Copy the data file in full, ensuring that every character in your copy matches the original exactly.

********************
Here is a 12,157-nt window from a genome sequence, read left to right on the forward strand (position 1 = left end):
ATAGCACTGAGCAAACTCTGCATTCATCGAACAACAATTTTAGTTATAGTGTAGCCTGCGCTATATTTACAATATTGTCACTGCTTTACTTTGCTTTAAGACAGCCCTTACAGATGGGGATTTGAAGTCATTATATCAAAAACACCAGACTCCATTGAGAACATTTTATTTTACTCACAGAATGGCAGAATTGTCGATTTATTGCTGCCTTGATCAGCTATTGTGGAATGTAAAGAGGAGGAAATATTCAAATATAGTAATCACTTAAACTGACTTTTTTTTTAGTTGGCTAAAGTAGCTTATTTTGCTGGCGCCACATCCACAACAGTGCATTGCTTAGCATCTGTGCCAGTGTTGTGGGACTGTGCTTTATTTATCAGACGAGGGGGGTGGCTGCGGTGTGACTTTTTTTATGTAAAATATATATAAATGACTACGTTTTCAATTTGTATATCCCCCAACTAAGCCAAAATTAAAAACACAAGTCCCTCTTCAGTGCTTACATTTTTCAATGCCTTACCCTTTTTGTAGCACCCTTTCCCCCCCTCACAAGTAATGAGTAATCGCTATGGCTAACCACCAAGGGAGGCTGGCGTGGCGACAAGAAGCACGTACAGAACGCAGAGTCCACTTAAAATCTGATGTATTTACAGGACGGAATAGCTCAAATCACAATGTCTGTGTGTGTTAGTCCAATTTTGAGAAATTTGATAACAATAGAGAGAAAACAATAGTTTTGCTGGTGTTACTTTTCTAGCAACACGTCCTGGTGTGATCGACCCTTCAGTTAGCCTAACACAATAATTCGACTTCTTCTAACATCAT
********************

Here is a 12,157-nt window from a genome sequence, read left to right on the forward strand (position 1 = left end):
ATAGCACTGAGCAAACTCTGCATTCATCGAACAACAATTTTAGTTATAGTGTAGCCTGCGCTATATTTACAATATTGTCACTGCTTTACTTTGCTTTAAGACAGCCCTTACAGATGGGGATTTGAAGTCATTATATCAAAAACACCAGACTCCATTGAGAACATTTTATTTTACTCACAGAATGGCAGAATTGTCGATTTATTGCTGCCTTGATCAGCTATTGTGGAATGTAAAGAGGAGGAAATATTCAAATATAGTAATCACTTAAACTGACTTTTTTTTTAGTTGGCTAAAGTAGCTTATTTTGCTGGCGCCACATCCACAACAGTGCATTGCTTAGCATCTGTGCCAGTGTTGTGGGACTGTGCTTTATTTATCAGACGAGGGGGGTGGCTGCGGTGTGACTTTTTTTATGTAAAATATATATAAATGACTACGTTTTCAATTTGTATATCCCCCAACTAAGCCAAAATTAAAAACACAAGTCCCTCTTCAGTGCTTACATTTTTCAATGCCTTACCCTTTTTGTAGCACCCTTTCCCCCCCTCACAAGTAATGAGTAATCGCTATGGCTAACCACCAAGGGAGGCTGGCGTGGCGACAAGAAGCACGTACAGAACGCAGAGTCCACTTAAAATCTGATGTATTTACAGGACGGAATAGCTCAAATCACAATGTCTGTGTGTGTTAGTCCAATTTTGAGAAATTTGATAACAATAGAGAGAAAACAATAGTTTTGCTGGTGTTACTTTTCTAGCAACACGTCCTGGTGTGATCGACCCTTCAGTTAGCCTAACACAATAATTCGACTTCTTCTAACATCAT